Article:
Where can I get a copy of the federal leasing regulations?

Answer: I’m glad you asked because this is a very important document for leased owner-operators. You can obtain a copy of the leasing regulations by calling OOIDA toll-free at 1-800-444-5791, or send your request via e-mail to You can locate them on our home page at under the header “Regulatory Guidance.”

Do I have to buy bobtail insurance from the company I am leased to?

Answer: In a word, no. According to the federal leasing regulations, the lessor cannot be required to purchase or rent any products, equipment, or services from the authorized carrier as a condition of entering into the lease agreement. If your motor carrier requires you to provide coverages, such as bobtail insurance, they must specify it in the lease agreement. However, you can purchase the required insurance from the company of your choice. If you choose to buy your insurance through your motor carrier, you have a right to a copy of the policy and should request one.

Is there a list of states that allow the extra 400 pounds gross weight for tractors with APUs?

Answer: OOIDA has made efforts to call each state to find out whether it honors the federal 400-pound exemption. Some state officials were not even aware of it until we told them. Other states, including Florida and Nebraska, do not honor it. Oregon and Kansas have officially adopted the exemption.

We’ve had quite a few reports from folks in various states where the exemption is recognized some of the time. However, many states allowed a grace weight limit before the APU exemption. If we acquire a definitive list, we’ll be happy to share it.

In the meantime, we are including the regulation on this page so that you can make a copy and carry it in your rig when you’re on the road.

What is the per diem rate for 2007?

Answer: The per diem rate for meals in 2007 is 75 percent of $52 per day. For 2008 it remains at $52 per day, but becomes 80 percent deductible.

Can I get a copy of my DAC report? How?

Answer: You are entitled to request disclosure of the contents of your DAC file, and DAC – which does business as USIS Transportation Services – is required to respond within 15 days. This includes both owner-operators and company drivers.

Drivers wishing to obtain a copy of employment information that previous employers have stored on them may send a copy of their driver’s license and Social Security card to:

         USIS Transportation
         Services Consumer Department
         PO Box 33181
         Tulsa, OK 74153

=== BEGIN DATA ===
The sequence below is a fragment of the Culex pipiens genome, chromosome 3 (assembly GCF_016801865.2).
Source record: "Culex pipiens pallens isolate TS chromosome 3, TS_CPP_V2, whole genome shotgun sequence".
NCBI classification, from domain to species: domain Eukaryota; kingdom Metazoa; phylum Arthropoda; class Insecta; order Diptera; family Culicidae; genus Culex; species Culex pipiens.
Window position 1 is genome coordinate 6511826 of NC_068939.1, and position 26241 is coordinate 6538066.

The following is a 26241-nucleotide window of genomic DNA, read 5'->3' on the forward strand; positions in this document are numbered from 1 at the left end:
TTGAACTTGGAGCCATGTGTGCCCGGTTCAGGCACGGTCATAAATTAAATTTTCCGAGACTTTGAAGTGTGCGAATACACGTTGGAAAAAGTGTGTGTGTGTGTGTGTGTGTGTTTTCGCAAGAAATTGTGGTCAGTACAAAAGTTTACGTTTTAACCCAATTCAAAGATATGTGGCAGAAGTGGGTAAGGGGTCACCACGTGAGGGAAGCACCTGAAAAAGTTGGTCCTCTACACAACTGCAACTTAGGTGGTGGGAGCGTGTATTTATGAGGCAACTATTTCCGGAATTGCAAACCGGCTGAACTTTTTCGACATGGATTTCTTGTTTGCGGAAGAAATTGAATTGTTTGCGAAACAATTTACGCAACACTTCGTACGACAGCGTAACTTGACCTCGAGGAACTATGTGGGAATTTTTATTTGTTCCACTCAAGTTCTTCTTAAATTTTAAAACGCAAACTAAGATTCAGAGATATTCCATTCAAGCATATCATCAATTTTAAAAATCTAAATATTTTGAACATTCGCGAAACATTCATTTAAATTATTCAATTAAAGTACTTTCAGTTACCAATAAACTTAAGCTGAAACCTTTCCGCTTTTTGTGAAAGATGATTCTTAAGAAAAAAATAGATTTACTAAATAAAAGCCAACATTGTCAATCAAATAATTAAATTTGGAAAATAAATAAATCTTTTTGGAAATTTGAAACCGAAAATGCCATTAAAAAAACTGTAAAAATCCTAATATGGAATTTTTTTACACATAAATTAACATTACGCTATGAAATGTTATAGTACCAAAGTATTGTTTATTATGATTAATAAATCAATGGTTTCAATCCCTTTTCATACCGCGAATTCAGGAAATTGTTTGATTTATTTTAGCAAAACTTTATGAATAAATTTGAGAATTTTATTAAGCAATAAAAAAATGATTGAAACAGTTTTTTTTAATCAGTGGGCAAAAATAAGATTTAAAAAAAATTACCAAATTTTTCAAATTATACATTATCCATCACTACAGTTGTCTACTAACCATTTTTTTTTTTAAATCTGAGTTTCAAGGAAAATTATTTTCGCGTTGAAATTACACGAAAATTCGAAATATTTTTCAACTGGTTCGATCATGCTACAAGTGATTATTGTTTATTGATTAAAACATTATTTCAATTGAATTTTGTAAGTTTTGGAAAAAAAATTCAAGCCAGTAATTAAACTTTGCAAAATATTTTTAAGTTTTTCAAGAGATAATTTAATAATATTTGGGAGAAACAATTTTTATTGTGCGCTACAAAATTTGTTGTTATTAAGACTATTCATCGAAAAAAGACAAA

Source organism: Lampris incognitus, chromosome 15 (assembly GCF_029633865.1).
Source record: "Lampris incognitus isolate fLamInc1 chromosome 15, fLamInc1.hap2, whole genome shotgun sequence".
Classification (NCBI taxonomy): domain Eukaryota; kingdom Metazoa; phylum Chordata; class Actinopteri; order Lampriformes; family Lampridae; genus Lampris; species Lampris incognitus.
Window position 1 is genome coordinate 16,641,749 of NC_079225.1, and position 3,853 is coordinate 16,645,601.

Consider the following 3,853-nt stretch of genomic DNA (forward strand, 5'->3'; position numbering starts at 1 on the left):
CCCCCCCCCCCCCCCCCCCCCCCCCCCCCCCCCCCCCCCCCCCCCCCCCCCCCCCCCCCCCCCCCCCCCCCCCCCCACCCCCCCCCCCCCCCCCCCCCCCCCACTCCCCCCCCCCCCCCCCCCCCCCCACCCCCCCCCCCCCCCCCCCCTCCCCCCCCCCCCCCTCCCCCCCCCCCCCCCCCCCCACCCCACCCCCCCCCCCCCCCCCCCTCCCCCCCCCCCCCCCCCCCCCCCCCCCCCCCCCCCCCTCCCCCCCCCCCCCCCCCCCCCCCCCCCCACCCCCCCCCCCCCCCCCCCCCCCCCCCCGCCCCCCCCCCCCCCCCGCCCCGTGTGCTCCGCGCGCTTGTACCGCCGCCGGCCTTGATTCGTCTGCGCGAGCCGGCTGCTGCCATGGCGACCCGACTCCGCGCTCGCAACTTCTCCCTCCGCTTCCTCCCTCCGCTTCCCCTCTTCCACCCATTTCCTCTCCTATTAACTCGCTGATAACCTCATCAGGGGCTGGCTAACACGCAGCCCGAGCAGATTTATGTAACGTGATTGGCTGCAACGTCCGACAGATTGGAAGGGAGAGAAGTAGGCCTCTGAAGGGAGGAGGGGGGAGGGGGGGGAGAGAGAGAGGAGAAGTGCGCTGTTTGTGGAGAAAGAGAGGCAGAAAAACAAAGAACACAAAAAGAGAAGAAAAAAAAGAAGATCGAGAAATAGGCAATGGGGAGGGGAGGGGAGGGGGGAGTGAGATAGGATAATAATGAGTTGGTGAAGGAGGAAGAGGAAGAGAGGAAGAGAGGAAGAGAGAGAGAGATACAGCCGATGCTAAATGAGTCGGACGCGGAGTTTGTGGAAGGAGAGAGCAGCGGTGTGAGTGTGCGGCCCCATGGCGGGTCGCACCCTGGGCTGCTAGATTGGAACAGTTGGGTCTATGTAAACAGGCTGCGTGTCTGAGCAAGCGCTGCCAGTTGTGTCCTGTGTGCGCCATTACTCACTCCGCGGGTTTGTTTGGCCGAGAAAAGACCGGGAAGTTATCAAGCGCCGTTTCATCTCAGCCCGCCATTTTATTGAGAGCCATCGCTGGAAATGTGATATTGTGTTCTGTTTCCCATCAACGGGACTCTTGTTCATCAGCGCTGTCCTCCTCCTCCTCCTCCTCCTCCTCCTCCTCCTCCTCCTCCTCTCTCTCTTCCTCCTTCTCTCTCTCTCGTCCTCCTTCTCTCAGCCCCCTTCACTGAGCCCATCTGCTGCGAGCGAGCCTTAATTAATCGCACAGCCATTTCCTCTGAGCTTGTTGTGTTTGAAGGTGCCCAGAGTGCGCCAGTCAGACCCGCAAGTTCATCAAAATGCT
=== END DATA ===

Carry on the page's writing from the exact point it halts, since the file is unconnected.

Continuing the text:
Or, drivers with Internet access can visit this link:     

You’ll need to provide your home address and telephone number along with all correspondence. Keep a copy of your request for your own files. LL


Photocopy and carry this in your truck

H.R. 6, Energy Policy Act of 2005

(Became Public Law #109-58)

SEC. 756: Reduction of Engine Idling


(c) Vehicle Weight Exemption – Section 127(a) of title 23, United States Code, is amended:

(1) by designating the first through eleventh sentences as paragraphs (1) through (11), respectively; and
(2) by adding at the end the following:
(12) Heavy Duty Vehicles:
(A) In General – Subject to subparagraphs (B) and (C), in order to promote reduction of fuel use and emissions because of engine idling, the maximum gross vehicle weight limit and the axle weight limit for any heavy-duty
vehicle equipped with an idle reduction technology shall
be increased by a quantity necessary to compensate for
the additional weight of the idle reduction system.
(B) Maximum Weight Increase – The weight increase under
subparagraph (A) shall be not greater than 400 pounds.
(C) Proof – On request by a regulatory agency or law
enforcement agency, the vehicle operator shall provide
proof (through demonstration or certification) that:
(i) the idle reduction technology is fully functional at all times; and
(ii) the 400-pound gross weight increase is not used for any purpose other than the use of
idle reduction technology described in
subparagraph (A).


If you have questions about doing business as an owner-operator and/or an independent trucker, please e-mail them to or send them to PO Box 1000, Grain Valley, MO 64029. We can’t publish all of your questions in Land Line, but you will receive a response, even if your letter is not published.